The H3N2 influenza is rapidly spreading in India. At least seven deaths have been reported, and more than 100 cases have been recorded in the country.
An 87-year-old man in the Hassan district of the southern state of Karnataka died on March 1 following an H3N2 infection. He had pre-existing conditions like hypertension, asthma and kidney injury. Another death was reported in Haryana. The death of a 58-year-old woman in Vadodara, Gujarat, on Tuesday is also attributed to the virus.
Reports said several children under the age of 5 have been admitted to the ICU in Pune hospitals. There is also an increase in elderly patients admitted to ICU in Delhi with viral pneumonia.
The drastic change in weather (from extreme cold to hot) is said to be driving the spread of infection. People have been advised to use masks in crowded places and during travel on public transport.
What is the H3N2 virus?
H3N2 is one of the virus strains that causes influenza. It is suspected to have evolved from influenza A subtype H2N2, which caused the 1957 pandemic. H3N2 gave rise to the 1968 flu pandemic, killing around one million people worldwide and nearly 100,000 in the United States.
What are the symptoms of H3N2 influenza?
Cough, fever, chills, nausea, vomiting, sore throat, diarrhoea, runny nose and continuous sneezing are common symptoms. In severe cases, the patient may experience chest discomfort, difficulty swallowing, and constant fever, according to the US Centres for Disease Control and Prevention.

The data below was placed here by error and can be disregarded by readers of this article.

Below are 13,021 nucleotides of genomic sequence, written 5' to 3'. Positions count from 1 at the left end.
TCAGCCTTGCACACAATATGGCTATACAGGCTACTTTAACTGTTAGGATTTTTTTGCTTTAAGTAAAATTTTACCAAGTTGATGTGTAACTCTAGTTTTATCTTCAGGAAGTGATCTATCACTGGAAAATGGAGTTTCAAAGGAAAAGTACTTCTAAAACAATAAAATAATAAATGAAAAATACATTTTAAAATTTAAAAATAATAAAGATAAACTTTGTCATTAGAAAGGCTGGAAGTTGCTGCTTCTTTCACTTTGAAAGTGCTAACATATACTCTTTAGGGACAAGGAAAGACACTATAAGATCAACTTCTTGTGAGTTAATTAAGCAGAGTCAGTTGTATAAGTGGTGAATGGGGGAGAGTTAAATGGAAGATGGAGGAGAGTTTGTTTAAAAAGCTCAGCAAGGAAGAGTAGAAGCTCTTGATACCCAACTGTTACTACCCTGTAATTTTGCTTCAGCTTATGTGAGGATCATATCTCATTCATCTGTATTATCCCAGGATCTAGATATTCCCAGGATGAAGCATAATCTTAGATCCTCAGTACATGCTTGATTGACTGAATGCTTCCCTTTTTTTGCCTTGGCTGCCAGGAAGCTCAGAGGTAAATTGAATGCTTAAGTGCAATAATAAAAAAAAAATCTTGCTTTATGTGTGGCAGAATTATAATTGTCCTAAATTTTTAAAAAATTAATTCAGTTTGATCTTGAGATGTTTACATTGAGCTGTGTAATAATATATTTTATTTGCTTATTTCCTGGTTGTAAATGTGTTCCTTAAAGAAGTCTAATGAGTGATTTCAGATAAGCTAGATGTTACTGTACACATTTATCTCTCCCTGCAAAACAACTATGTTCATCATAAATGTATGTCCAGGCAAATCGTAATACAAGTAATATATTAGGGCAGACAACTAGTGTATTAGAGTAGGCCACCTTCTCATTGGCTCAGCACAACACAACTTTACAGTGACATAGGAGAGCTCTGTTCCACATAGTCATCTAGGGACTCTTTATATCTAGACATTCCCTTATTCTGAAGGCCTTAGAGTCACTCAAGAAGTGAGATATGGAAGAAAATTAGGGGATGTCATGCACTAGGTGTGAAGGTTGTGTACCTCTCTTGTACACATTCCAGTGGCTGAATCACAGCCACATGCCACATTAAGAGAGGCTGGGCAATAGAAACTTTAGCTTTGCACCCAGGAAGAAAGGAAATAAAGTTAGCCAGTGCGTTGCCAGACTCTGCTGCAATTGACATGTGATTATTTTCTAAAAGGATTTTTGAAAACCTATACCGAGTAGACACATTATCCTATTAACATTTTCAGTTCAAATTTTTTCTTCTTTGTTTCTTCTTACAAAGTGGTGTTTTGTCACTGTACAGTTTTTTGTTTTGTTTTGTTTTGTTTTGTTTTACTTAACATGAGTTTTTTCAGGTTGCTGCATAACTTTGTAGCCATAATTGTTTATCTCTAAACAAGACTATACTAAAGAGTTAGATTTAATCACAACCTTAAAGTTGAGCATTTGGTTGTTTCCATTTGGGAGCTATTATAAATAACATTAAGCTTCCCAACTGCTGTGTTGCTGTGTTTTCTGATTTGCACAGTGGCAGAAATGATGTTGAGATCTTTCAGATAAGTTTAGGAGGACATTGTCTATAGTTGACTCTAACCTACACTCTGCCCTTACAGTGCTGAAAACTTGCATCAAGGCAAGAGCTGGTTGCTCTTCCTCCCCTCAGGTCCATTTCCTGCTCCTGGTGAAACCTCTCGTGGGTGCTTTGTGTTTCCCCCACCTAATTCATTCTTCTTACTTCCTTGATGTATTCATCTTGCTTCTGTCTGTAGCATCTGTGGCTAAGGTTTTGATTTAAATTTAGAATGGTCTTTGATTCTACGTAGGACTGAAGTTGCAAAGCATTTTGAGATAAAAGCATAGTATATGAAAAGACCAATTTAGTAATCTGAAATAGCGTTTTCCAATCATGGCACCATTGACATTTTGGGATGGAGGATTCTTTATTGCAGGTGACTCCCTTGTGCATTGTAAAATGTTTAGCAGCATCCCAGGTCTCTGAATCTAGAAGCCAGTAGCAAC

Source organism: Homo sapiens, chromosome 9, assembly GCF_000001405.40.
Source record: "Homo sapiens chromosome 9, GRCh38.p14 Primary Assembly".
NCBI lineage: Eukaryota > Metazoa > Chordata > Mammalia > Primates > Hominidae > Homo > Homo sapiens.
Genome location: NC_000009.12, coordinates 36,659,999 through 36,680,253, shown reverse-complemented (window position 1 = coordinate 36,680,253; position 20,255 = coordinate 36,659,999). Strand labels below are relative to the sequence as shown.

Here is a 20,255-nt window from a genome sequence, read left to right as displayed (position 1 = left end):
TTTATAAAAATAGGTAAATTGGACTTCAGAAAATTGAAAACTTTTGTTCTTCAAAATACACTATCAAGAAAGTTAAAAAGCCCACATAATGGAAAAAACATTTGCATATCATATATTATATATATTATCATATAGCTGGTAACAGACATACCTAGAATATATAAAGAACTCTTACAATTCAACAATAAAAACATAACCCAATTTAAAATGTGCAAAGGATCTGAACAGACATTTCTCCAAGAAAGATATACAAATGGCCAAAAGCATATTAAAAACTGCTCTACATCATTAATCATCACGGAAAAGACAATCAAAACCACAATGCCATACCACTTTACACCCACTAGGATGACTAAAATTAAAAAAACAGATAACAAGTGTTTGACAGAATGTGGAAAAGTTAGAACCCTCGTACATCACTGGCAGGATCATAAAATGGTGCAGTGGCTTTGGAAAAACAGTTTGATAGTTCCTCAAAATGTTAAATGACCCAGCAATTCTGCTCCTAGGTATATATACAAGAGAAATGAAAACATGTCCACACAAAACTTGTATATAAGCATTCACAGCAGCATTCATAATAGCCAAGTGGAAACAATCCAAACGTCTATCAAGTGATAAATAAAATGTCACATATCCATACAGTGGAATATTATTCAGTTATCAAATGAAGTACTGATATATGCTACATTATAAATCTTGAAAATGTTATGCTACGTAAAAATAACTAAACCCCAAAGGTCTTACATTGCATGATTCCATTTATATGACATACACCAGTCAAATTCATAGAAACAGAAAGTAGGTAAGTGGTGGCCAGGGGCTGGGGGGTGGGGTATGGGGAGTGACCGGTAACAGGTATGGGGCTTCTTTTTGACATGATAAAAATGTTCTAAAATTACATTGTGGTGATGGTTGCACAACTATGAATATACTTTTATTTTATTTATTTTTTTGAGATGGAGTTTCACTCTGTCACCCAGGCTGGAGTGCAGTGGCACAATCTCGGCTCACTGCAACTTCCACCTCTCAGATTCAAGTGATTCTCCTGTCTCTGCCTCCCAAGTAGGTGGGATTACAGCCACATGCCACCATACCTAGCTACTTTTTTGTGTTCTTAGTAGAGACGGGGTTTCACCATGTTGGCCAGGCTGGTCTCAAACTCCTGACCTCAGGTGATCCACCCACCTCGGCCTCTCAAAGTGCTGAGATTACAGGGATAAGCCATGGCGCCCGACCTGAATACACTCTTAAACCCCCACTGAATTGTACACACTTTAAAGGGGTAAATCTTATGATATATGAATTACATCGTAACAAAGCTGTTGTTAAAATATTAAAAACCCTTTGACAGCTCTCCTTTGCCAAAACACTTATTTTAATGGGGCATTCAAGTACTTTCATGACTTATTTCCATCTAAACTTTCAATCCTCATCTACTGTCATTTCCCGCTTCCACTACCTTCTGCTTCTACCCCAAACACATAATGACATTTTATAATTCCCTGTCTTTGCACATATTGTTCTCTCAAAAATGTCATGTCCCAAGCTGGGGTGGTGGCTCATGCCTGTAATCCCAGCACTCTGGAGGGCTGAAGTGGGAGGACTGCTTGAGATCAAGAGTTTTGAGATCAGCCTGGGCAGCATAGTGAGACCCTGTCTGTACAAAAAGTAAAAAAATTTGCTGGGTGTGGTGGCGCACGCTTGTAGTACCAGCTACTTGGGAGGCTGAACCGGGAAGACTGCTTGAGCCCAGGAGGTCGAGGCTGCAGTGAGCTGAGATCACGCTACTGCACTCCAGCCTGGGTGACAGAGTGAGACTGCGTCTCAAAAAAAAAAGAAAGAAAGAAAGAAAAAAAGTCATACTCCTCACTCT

How does the virus spread?
The H3N2 virus spreads from an infected person through droplets in the air or direct contact with virus-laden surfaces.
How long does the flu last?
An H3N2 infection generally lasts five to seven days; the fever should start dropping after three days. But the cough can continue for up to three weeks, according to the Indian Medical Association (IMA),
How dangerous is the H3N2 infection?
The severity of human illness caused by H3N2 is similar to seasonal flu, which can become a serious disease if complications like pneumonia develop. It also can lead to hospitalisation and even death, according to CDC.
Who is at higher risk of severe H3N2 illness?
People at higher risk of developing complications include children below 5 years, people above 65 years and older, pregnant women, and people with health conditions like asthma, diabetes, heart disease, weakened immune systems, and neurological or neurodevelopmental disorders.
Is there a treatment?
Antiviral drugs used to treat seasonal flu can be used against H3N2. Early treatment works best and is especially important for people with a higher-risk condition, CDC says on its website.
In India, health officials have warned against using antibiotics to treat the infection.
Is there a vaccine?
Preliminary clinical studies of an H3N2v vaccine are promising as they indicated a significant immune response.
Will the seasonal flu vaccine protect?
The seasonal flu vaccine will not protect against H3N2. But it protects against other seasonal influenza viruses, CDC says.
What are the preventive steps?
- Hand hygiene: Wash hands with soap and water frequently or use hand sanitiser
- Wear a mask and avoid crowded places
- Avoid touching the face and nose
- Cover mouth and nose while sneezing and coughing
- Avoid shaking hands and close contact
- Do not spit in public
- Drink plenty of water